So here's to my fellow old skaters with a peter pan complex! It's a shame i have a princess obsessed daughter, a son might have given me the perfect, spouse approved, excuse to keep going!


Incidentally i just saw the latest Flip movie (Extremely Sorry) The level of skating is fully RIDICULOUS!  I always have a soft spot for Flip, being the phoenix from the ashes of Classic Brit brand Deathbox & sponsors of two of my favorite ever skaters Tom Penny & Geoff Rowley. Their new dvd is well worth a watch if you get the chance, just not with any young impressionable children in attendance!

Wednesday, 17 March 2010

a word in your ear...


Surfers ear is hardly breaking news. A cursory trawl of the net will reveal a wealth of wealth of information about the condition. Unless you are a complete beginner, chances are you will have either had some surfing related ear problems or at the very least know someone who has.

I'm not going to insult your intelligence by going into detail about why our beautiful obsession with waves can lead to repeated ear infection, partial deafness or unpleasant surgery to sort the problems out. What i am going to do is encourage you to be proactive about it.

Most of you will be aware that the damaging effects of wind and water can be reduced by wearing earplugs when you surf but most people don't start using them until they are already having problems. If you will allow me to offer a piece of advice - start wearing them now, before you get a problem, you'll thank me in the long run!

There are lots of different options, blue tac does work as do off the shelf silicon putty plugs but the safest option is custom made earplugs exactly like the ones Rob Shaddick at surfplugs made me. Granted they are more expensive than blue tac but (unless you are a muppet like me and lose one) they last for years. We spend hundreds of pounds a year on boards, wetsuits, petrol, carparks all in the pursuit of waves and custom plugs are realtively cheap in comparison, especially as they will help prevent a condition that could seriously limit or curtail your water time eventually.

Surfplugs are made in a cast of your ear, poured up from a silicon rubber impression Rob takes of your inner and outer ear which is an interesting and slightly weird experience in itself. After placing a piece of sponge over your eardrum the rubber is injected into your ear and sets hard enough to remove in a couple of minutes.

My plugs were back in about a week and, once you have the knack, are easy to place and remove. It does take a few sessions to get used to them. Lots of people say it affects their surfing but i honestly think if you wear them for every session you adapt to the feeling of wearing them quickly. I think lots of people dont wear plugs consistently enough to get past this. They dont affect your hearing enough to stop you chatting in the line up, though you can feel a little cut off in winter if you are wearing a hood as well.

Having already worn the putty style plugs for a number of years i've found the custom plugs more comfortable and you dont spend half your session pushing them back into your ears. I now feel a little uncomfortable surfing without them, especially in winter when it seems the cold gets inside your head more without them in.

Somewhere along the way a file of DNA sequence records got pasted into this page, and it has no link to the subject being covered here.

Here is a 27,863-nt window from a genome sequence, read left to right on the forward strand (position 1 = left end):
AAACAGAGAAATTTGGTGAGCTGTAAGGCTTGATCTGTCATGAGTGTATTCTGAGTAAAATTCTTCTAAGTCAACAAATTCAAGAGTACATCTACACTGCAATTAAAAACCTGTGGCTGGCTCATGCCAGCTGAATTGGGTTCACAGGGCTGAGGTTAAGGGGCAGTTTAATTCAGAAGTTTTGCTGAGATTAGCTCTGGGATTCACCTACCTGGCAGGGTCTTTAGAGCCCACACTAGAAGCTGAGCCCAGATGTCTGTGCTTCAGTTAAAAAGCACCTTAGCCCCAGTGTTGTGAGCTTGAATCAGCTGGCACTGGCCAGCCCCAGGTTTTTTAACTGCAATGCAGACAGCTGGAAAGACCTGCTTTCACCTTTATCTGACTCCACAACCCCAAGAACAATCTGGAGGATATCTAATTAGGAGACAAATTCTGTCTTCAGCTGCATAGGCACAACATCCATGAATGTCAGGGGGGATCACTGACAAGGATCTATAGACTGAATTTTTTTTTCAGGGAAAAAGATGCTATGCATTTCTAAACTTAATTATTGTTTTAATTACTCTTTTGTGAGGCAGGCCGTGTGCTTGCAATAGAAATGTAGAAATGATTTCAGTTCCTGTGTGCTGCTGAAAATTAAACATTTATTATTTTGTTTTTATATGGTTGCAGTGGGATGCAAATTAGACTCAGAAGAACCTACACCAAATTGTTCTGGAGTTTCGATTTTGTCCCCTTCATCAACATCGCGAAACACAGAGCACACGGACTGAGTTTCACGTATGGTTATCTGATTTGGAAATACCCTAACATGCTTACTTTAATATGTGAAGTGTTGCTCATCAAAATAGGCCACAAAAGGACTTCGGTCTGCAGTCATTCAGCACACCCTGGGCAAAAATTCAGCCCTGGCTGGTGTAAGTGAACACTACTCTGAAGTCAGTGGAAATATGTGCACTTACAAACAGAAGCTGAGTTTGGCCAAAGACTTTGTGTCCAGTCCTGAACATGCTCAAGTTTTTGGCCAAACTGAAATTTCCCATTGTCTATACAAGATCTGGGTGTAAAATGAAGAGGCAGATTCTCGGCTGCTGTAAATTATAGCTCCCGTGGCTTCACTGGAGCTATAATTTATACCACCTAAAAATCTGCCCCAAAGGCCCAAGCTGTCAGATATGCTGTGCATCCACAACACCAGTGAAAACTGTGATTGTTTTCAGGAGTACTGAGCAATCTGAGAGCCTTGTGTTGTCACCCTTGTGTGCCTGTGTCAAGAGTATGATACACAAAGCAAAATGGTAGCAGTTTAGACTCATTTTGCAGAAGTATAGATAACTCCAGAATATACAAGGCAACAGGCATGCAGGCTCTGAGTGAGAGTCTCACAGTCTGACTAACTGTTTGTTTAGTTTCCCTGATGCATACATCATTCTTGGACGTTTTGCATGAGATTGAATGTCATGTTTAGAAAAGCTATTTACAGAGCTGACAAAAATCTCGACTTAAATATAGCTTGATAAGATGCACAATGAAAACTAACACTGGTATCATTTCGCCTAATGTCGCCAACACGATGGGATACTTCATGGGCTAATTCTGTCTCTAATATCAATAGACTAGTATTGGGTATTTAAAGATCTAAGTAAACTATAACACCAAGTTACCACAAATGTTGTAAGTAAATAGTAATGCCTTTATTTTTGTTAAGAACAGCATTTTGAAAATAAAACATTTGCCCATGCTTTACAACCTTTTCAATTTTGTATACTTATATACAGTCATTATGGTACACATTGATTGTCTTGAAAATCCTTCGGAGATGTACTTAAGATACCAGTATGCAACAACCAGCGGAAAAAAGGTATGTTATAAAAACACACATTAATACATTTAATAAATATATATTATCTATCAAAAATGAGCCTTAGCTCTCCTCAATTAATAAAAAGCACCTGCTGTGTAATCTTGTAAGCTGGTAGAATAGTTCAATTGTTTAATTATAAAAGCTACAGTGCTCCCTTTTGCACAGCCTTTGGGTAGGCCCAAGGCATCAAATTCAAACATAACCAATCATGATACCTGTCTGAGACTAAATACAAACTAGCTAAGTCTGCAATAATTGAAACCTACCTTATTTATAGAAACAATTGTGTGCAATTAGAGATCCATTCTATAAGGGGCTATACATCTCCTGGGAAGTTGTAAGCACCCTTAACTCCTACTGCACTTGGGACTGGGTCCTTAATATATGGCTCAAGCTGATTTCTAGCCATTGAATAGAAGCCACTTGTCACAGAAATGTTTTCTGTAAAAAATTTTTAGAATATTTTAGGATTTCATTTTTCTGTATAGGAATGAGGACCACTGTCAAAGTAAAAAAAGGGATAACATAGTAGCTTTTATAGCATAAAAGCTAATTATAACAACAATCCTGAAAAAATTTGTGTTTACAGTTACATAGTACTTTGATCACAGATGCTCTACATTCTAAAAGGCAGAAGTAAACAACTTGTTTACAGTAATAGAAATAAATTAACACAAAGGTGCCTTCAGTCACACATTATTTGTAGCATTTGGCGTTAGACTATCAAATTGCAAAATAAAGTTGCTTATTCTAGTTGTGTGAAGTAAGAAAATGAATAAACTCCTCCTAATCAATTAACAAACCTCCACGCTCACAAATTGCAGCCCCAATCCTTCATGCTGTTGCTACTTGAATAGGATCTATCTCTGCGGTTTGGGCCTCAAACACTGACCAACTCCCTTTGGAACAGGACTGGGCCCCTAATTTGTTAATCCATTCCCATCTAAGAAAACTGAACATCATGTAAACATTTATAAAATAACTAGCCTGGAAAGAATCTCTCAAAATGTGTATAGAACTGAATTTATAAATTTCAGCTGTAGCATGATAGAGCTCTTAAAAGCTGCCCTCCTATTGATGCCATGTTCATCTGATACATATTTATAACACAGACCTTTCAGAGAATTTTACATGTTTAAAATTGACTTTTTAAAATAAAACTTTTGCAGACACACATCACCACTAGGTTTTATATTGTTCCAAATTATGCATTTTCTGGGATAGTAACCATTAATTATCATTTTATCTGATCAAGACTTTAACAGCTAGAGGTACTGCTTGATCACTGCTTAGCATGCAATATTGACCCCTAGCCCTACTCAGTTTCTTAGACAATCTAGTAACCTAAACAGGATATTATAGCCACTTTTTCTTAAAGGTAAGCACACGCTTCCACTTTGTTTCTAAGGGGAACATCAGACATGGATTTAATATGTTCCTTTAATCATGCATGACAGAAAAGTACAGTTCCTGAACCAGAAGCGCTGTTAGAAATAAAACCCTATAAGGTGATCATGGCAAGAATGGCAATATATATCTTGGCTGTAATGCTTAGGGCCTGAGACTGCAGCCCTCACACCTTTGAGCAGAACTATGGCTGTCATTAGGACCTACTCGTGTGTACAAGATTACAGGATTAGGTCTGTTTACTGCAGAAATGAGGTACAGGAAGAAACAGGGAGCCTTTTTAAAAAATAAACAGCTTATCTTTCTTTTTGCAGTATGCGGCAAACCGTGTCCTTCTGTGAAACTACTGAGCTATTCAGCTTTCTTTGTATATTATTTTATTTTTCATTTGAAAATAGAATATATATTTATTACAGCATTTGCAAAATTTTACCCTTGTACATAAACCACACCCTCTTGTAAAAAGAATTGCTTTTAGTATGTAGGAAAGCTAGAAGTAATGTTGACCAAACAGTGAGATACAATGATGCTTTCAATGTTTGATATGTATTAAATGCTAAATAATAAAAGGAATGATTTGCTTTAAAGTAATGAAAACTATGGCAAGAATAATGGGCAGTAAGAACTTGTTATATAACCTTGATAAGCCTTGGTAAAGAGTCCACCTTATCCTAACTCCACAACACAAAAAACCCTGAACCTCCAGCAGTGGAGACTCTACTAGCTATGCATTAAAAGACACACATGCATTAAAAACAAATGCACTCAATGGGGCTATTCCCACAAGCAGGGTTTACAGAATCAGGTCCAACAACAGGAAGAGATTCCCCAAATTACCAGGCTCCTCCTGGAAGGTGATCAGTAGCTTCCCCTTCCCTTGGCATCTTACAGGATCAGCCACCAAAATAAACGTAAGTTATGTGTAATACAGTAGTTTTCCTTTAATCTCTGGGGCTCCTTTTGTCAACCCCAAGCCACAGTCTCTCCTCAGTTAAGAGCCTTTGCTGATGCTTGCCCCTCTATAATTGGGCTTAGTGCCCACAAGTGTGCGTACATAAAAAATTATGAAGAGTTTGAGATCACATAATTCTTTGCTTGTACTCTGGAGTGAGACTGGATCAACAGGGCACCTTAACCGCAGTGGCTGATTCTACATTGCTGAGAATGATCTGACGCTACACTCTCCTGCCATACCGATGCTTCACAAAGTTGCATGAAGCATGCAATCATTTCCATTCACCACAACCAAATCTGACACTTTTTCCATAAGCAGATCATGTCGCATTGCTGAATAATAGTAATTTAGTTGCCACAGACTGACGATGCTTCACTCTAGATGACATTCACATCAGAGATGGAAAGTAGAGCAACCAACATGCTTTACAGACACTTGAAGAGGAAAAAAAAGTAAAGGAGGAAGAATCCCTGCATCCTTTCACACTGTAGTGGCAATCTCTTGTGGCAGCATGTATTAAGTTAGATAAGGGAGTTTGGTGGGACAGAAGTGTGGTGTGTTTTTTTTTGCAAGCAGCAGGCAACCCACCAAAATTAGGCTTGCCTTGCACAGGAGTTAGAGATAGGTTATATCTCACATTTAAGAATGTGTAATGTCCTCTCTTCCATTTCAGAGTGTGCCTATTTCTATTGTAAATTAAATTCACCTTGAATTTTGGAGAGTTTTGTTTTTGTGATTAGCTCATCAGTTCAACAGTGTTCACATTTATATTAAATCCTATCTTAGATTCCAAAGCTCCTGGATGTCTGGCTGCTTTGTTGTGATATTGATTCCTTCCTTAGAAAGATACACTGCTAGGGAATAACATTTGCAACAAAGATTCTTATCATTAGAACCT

Don't just take my word for it, many of the best surfers in the country are wearing Robs plugs, whether the logo is on their board or not. If you want to find out more about the plugs themselves or surfers ear, click here

Sunday, 14 March 2010

GS go blogtacular....

Gulfstream surfboards have a new blog up and running featuring the ramblings of shop monkey Will. Check them out here

Picture of Skelton ducking for cover to prevent passersby being blinded by his wetsuit courtesey of Rob Tibbles. Moral of the story is never let someone else have free reign over the colour of your custom wetsuit!

Wednesday, 10 March 2010

coulda, shoulda, woulda...

I often feel my surfing life is filled with near misses and if onlys. I am lucky that i get to surf quite a bit but i am generally limited to the closest beach and whatever stage of the tide it happens to be when i engineer a slot to go. Consequently i am often left feeling like it would have been better an hour ago or a couple of hours later or just round the corner or.......

Today had the right ingredients just the wrong mix, sunny offshore, few people but not quite enough swell and more than enough wind. It left me thinking how much the wind changes the shape and nature of our beachbreak waves. This spot is usually one of the mushiest breaks on the coast.

Least i got to try out the new family snapshot point and shoot pentax which just happens to be waterproof too! Of course that had nothing to do with my choice of model :-)

Monday, 8 March 2010

toys

So i've kept this fairly surf based so far, but those who know me will know that guitar & music in general is another of my life's obsessions. I recently treated myself to the little vox amp in the picture. Four watts of lovely rich tube tone, looks like a handmade chocolate and best of all?
It's quiet & aesthetically pleasing enough to be allowed downstairs in the house!

This pic and the water shots on film are from another new toy, an ebay bargain waterproof film camera + some film that expired 6 years ago. Seems like an experiment that has worked so far!

Tuesday, 2 March 2010

pitted

Though he's far too modest to claim it, this is the local legend that is Mr Skelton owning the point last week. In his usual understated manner he snuck the wave of the day from under the noses of the local pro's & photogs before disappearing back to continue rennovating his kitchen.
Photos & questionable tv border via Rob Tibbles.